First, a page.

Get Turned On The Old Venetian Way With These Sexy Flap Books

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Move along, nothing to see here ― right? Just an elegant lady enjoying a leisurely gondola ride with her elderly female chaperone, a depiction of a proper young woman going about daily life in 16th-century Venice.

But wait, let’s look again:

Alex Poucher

Courtesy of the NYPL

Donato Bertelli, Italian, active 1568-74, “Woman and Chaperone/Lovers,” 
The Miriam and Ira D. Wallach Division of Art Prints and Photographs: Print Collection.

Oh my! A lifted flap reveals a far more scandalous scene; instead of a chaperone, the lady is accompanied by a dashing gentleman who appears to be feeling her up. 

This erotic interactive flap book, currently on view at the New York Public Library’s Stephen A. Schwarzman building, was illustrated by Donato Bertelli in the late 16th century. The book is part of “Venice in Love,” an exhibition featuring the NYPL’s collections of erotic and romantic artifacts from the Republic of Venice, which existed as an independent state from the 13th to 18th centuries.

In her description of the exhibition, curator Madeleine Viljoen notes that Venice, a relatively liberated secular state, was “famed for its high-end courtesans and low-end prostitutes,” as well as the beauty and elaborate grooming of its women. Throughout its lifetime, the state became “a prime destination for lovers and pleasure seekers,” along with art-lovers ― and the exhibition puts on display the union between Venice’s artistic proclivities and its erotic ones.

Alex Poucher

Courtesy of the NYPL

Giulio Campagnola’s reclining nude, which relates to the great “Sleeping Venus” (1510) by the Venetian Renaissance master Giorgione, exemplifies a type that is unique to Venice. The woman in each composition lies asleep on her side, but Giorgione’s faces outward toward the viewer, while Campagnola’s turns away so that we see her from behind. Regardless of her position, each woman is oblivious to the viewer, affording an opportunity for unalloyed voyeurism. (Giulio Campagnola, Italian, 1482–1515, “Woman Reclining in a Landscape,” stipple engraving, 1510–15, The Miriam and Ira D. Wallach Division of Art, Prints and Photographs, Print Collection.)
Alex Poucher

Courtesy of the NYPL

Teodoro Viero modeled his image after one by Giovanni Battista Piazzetta, investing it with a frisson of heat. A woman, her head turned away from the viewer, touches her breast in a gesture that suggests longing while drawing attention to her ample bosom, an idea that is reinforced by the inscription. (Teodoro Viero, Italian, 1740–1819, “Sospesa e incerta di lontano obbietto studia le forme e il cor l’agita in petto (Suspended and uncertain, she studies an object from afar as her heart beats against her breast),” etching and engraving, ca. 1770–80, The Miriam and Ira D. Wallach Division of Art, Prints and Photographs, Print Collection.)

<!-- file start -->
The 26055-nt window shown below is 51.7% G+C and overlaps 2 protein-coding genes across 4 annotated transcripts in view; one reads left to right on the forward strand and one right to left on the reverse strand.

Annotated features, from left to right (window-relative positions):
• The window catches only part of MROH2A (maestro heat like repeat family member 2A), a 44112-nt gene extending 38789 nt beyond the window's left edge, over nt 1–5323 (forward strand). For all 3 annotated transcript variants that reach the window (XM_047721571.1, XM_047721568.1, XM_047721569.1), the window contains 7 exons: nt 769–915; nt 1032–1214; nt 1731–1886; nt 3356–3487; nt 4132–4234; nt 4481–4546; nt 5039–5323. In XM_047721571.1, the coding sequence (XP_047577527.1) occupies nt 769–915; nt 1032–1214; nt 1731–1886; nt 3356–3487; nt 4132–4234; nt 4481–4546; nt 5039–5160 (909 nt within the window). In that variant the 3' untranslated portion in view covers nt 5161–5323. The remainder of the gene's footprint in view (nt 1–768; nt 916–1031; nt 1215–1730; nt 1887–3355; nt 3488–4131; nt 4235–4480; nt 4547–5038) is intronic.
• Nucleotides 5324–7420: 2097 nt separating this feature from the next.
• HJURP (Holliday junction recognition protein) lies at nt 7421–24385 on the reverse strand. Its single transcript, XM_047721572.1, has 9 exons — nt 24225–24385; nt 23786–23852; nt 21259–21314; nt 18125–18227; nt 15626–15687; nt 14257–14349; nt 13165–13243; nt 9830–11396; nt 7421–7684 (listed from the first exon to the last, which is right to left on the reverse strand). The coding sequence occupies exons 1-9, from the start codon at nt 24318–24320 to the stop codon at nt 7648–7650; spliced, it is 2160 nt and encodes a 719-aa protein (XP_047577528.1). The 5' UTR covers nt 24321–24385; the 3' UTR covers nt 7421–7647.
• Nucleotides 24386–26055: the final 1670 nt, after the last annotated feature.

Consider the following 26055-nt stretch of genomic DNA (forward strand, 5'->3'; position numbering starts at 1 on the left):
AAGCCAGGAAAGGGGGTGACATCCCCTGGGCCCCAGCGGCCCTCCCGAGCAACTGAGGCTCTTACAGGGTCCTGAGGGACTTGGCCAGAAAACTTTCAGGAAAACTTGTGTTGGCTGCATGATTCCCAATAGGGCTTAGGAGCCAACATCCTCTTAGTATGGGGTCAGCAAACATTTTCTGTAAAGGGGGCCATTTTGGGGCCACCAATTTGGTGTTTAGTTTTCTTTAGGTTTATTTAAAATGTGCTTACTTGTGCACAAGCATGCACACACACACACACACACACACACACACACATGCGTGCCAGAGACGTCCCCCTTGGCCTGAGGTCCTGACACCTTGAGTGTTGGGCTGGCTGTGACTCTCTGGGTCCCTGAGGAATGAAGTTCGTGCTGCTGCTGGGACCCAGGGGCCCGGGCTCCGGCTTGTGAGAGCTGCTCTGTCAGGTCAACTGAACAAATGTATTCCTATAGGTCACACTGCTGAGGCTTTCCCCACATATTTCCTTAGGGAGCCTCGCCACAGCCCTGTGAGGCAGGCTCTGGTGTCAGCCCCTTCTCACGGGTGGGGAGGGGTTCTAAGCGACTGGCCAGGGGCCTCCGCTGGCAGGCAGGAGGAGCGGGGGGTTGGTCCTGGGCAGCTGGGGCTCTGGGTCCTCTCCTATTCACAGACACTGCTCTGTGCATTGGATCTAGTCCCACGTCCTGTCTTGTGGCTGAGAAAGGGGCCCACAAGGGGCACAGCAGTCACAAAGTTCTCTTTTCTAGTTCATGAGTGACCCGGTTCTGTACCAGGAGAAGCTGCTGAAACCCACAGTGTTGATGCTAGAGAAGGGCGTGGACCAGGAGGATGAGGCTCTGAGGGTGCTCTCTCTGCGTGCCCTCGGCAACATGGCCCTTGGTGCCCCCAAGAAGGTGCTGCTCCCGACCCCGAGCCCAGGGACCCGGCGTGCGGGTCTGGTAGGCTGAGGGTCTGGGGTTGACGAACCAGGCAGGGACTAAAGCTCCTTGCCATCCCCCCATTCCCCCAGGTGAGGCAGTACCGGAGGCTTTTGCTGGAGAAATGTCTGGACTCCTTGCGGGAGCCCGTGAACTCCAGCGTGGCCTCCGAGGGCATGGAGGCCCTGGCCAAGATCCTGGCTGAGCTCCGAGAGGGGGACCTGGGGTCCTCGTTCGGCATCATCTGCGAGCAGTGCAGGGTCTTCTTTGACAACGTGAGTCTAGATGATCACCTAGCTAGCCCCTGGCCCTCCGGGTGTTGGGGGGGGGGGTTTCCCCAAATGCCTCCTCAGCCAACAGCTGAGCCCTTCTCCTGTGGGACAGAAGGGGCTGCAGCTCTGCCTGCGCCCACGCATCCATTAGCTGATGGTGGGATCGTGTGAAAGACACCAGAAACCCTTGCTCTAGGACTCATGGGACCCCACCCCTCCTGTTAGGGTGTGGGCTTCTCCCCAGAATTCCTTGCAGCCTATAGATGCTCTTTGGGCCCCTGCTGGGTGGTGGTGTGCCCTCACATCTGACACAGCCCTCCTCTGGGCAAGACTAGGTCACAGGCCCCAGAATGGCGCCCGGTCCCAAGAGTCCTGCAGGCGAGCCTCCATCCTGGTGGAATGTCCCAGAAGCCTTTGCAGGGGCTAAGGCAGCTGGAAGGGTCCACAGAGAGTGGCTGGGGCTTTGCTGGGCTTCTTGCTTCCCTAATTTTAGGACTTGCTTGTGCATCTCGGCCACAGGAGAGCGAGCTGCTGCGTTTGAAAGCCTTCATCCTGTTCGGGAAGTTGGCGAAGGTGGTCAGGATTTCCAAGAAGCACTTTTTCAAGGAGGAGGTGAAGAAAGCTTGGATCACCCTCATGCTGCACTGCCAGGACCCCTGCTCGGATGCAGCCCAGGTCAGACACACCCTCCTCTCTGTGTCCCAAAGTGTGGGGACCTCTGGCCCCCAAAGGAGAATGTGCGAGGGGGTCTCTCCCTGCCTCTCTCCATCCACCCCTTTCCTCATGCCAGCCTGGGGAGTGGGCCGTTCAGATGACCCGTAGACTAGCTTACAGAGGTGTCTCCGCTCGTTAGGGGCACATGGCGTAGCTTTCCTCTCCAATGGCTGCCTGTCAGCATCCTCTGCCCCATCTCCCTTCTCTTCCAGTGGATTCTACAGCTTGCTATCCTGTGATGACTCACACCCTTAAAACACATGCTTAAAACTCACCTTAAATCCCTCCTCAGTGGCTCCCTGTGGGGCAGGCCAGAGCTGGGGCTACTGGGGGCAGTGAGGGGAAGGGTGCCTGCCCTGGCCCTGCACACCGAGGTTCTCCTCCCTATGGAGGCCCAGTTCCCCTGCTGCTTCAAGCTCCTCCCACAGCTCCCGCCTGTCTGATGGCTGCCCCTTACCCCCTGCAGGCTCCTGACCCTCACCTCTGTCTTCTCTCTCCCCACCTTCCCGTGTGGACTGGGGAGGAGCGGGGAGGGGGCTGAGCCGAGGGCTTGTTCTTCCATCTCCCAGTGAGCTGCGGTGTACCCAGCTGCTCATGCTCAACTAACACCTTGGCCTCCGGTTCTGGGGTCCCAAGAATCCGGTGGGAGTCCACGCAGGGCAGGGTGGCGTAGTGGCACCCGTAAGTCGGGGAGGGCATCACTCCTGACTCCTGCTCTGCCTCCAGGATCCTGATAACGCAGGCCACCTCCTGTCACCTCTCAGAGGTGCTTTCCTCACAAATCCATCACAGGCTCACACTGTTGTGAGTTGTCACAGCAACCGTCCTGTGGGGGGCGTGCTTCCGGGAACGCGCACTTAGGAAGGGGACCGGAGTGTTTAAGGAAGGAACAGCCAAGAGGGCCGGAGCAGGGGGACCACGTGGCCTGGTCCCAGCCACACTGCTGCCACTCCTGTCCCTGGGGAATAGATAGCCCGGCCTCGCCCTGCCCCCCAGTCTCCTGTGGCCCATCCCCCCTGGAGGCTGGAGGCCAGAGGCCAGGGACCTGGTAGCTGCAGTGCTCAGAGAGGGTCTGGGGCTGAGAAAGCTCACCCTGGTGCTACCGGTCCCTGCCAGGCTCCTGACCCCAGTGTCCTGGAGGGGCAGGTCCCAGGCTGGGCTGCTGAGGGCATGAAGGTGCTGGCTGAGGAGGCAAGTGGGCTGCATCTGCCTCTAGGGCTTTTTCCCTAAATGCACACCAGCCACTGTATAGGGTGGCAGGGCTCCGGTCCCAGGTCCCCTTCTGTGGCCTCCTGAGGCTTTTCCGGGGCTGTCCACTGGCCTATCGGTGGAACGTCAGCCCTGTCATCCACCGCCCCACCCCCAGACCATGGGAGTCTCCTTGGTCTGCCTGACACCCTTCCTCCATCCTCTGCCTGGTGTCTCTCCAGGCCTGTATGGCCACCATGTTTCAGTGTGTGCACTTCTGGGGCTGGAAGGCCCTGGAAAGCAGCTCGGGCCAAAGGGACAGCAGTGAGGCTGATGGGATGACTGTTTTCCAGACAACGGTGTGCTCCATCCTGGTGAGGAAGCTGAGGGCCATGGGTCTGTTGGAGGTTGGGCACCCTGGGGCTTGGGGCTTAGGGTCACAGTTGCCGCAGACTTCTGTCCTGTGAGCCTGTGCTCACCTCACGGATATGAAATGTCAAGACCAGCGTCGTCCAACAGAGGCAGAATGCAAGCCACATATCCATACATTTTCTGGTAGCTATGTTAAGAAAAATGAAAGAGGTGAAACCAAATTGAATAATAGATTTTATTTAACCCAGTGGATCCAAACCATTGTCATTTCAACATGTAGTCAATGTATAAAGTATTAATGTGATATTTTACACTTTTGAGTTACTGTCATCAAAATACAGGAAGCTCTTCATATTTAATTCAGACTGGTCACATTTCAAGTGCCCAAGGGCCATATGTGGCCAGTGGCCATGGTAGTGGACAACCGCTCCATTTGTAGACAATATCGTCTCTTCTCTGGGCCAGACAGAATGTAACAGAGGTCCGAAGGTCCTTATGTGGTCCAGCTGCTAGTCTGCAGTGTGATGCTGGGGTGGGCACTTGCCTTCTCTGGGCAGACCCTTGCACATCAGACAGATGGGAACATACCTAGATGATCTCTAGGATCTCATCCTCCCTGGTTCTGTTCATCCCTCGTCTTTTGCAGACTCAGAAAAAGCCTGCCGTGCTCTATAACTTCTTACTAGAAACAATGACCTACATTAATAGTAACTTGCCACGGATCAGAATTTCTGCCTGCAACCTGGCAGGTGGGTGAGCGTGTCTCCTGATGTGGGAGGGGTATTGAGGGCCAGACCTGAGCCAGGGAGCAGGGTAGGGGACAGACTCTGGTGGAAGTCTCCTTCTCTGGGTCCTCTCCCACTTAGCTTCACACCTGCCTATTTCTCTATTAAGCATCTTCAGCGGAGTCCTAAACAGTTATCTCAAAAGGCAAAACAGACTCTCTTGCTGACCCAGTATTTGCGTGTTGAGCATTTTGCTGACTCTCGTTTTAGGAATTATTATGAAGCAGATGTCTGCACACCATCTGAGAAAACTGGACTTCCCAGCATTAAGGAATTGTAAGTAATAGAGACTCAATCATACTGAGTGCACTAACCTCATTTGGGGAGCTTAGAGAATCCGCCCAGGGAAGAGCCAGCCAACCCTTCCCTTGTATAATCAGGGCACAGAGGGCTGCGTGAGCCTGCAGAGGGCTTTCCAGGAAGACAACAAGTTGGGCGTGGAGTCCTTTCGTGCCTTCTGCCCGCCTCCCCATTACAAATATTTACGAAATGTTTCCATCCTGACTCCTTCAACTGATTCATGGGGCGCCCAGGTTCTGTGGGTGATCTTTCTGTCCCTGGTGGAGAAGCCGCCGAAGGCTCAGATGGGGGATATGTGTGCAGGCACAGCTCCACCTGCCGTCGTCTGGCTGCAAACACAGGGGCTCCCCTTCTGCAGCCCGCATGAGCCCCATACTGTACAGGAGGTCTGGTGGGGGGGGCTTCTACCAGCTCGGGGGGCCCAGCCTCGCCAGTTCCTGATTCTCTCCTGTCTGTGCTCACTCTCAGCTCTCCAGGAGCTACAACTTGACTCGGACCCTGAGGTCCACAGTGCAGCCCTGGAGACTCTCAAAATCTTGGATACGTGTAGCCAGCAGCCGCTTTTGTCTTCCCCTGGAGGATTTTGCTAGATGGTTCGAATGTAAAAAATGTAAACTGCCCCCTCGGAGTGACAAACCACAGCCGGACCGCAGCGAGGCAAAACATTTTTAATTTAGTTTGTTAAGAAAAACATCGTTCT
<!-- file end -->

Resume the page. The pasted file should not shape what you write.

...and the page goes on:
As for Bertelli’s peekaboo love scene, why hide the romantic embrace behind another drawing? Viljoen, also the NYPL prints curator, told The Huffington Post in an email that the purpose of the interactive flap book was clearly sexual. “The Venetian flap books,” she said, “were designed with the titillation of the viewer in mind.”

Another flap book leans even more explicitly softcore, allowing readers to enact a pre-photographic version of an upskirt shot:

Alex Poucher

Courtesy of the NYPL

“Le vere imagini et descritioni delle piv nobilli citta del mondo,” 1578, The Miriam and Ira D. Wallach Division of Art, Prints and Photographs.
Alex Poucher

Courtesy of the NYPL

“Le vere imagini et descritioni delle piv nobilli citta del mondo,” 1578, The Miriam and Ira D. Wallach Division of Art, Prints and Photographs.

Viljoen’s description of the exhibition calls attention to the young woman’s “underwear and platform shoes, known as chopines” ― a sexy getup for the time.

These two flap books aren’t just eye-grabbing; they’re highly unusual. “There has been much interest in recent years in so-called interactive prints,” Viljoen told HuffPost. However, “[t]hese were usually didactic and included items like paper astrolabes or anatomical studies … except for the books shown in the Library’s collection, I cannot think of any other examples of specifically erotic flap books.”

The sensuous images found in the NYPL’s Venetian prints don’t look much like modern day erotica ― in olden days, after all, a glimpse of stocking was looked upon as something shocking ― but boast the same twinkle of subversive playfulness that still titillates frisson-seekers today. “The act of lifting the curtain from the young lovers or of raising the courtesan’s skirt seems quintessentially voyeuristic,” Viljoen told HuffPost.

When it comes to the erotic, some things never change.

Alex Poucher

Courtesy of the NYPL

Click to view the original article on The Huffington Post.

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